Accounting liability insurance: Towards a difficult market

Purchasing professional liability insurance or renewing a policy is something that rarely appears on an accountant’s work list. Yet there are many areas where this choice can have consequences that go beyond normal day-to-day decisions in an accounting practice.

“A CPA can spend their entire career building their brand, but they neglect their due diligence when it comes to purchasing a liability insurance policy,” said Stan Sterna, vice president of Aon, broker and national administrator of the American Institute of CPAs. Membership Insurance Program. “They will buy a policy regardless of the quality of claims or risk control services offered by the carrier.”

The insurance market itself is currently heading towards a “hard” market, observers say. (To learn more about insurance, see the 2021 Malpractice Insurance Buyer’s Guide in tabular or list form.)

“Generally speaking, in a tough market, premiums are rising and underwriting is tightening,” said Stephen Vono, senior vice president at McGowanPro. “We’re now seeing it in several different types of insurance that accountants typically buy – cyber liability and employment practices, in addition to professional liability. The reason we’re in a tough market is because COVID-related claims and defense costs are on the rise. There are a lot of favorable court decisions against insurance companies. And the fact that an operator paid $ 40 million in ransomware fees didn’t help.

“When a claim exceeds the policy limit, other insurance companies share the risk,” he said. “It’s reinsurance, and the costs for that are increasing as well. Almost all businesses have reinsurance.

Premiums will rise for the remainder of 2021 and 2022, Vono predicted, states that have larger metropolitan areas will suffer more from the harsh market effect – states like California, New York, Oregon, Washington, Washington, DC. Arizona, Texas, Florida, New Jersey, Massachusetts and Illinois. “All states with large metropolitan areas will experience larger increases than, say, Iowa or Idaho, because there is a lot more claims activity in those states,” he said.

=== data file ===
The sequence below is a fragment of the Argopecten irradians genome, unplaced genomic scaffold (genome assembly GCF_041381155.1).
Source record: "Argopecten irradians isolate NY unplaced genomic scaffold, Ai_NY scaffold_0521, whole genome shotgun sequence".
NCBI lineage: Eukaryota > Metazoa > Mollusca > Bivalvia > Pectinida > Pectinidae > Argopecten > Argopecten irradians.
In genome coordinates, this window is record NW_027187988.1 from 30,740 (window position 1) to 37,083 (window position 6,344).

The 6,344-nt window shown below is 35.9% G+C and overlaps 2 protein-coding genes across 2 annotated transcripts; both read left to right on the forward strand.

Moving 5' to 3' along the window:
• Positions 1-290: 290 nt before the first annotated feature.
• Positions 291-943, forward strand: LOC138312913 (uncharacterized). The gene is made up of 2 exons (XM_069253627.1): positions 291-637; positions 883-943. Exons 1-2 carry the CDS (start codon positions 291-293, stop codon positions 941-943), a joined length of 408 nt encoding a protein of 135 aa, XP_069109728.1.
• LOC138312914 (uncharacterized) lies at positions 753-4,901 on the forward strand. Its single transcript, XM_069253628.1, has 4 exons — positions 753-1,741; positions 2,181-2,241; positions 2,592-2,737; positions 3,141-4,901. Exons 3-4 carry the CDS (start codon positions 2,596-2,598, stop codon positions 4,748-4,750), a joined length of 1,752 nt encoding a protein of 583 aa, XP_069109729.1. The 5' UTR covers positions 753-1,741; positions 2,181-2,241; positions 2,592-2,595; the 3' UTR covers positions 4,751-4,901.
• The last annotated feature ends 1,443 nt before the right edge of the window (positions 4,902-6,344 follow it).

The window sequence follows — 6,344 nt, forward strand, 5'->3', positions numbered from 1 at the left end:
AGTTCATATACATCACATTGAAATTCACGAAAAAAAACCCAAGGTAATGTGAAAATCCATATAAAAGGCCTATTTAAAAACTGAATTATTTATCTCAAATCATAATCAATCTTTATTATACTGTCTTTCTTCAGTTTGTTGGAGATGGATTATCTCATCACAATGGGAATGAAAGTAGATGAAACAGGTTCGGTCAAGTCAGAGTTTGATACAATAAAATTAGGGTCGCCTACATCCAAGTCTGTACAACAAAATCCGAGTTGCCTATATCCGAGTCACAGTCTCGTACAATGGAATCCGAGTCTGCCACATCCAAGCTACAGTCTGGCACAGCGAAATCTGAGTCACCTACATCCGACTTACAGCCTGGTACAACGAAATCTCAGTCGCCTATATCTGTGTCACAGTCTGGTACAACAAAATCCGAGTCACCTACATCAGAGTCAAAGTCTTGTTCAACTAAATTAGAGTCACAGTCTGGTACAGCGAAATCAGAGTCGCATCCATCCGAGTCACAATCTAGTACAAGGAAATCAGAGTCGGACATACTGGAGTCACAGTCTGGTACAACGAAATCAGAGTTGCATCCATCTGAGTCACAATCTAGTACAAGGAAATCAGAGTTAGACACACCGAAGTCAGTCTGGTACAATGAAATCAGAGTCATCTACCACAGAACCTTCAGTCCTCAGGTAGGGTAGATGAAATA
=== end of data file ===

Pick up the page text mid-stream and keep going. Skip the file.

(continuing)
What do you want?

The most important thing to look for in a policy is its definition of professional services, said Vono: “It should be broad enough to cover all the services provided by the firm. Look for broad coverage as opposed to restrictive coverage.

“We see a lot of CPAs and registered agents, especially small freelancers, who are not properly insured,” observed John Torvi, vice president of marketing and sales at Landy Insurance. “They started out as preparers, but gradually moved on to payroll, auditing and compilation. Their policy did not include the expansion of their business.

Ron Parisi, former insurance executive and chairman of Orchard Accounting and online firm CPA On Fire, agreed, “Due to all the different government programs related to COVID, CPAs have expanded beyond typical services. accounting firms. It is important to pay attention to the creep of the scope of the engagement. For example, simple tax work and accounting may have evolved into applying for paycheck protection program loans and employee retention credits. Everything you do for your customers should be named and documented.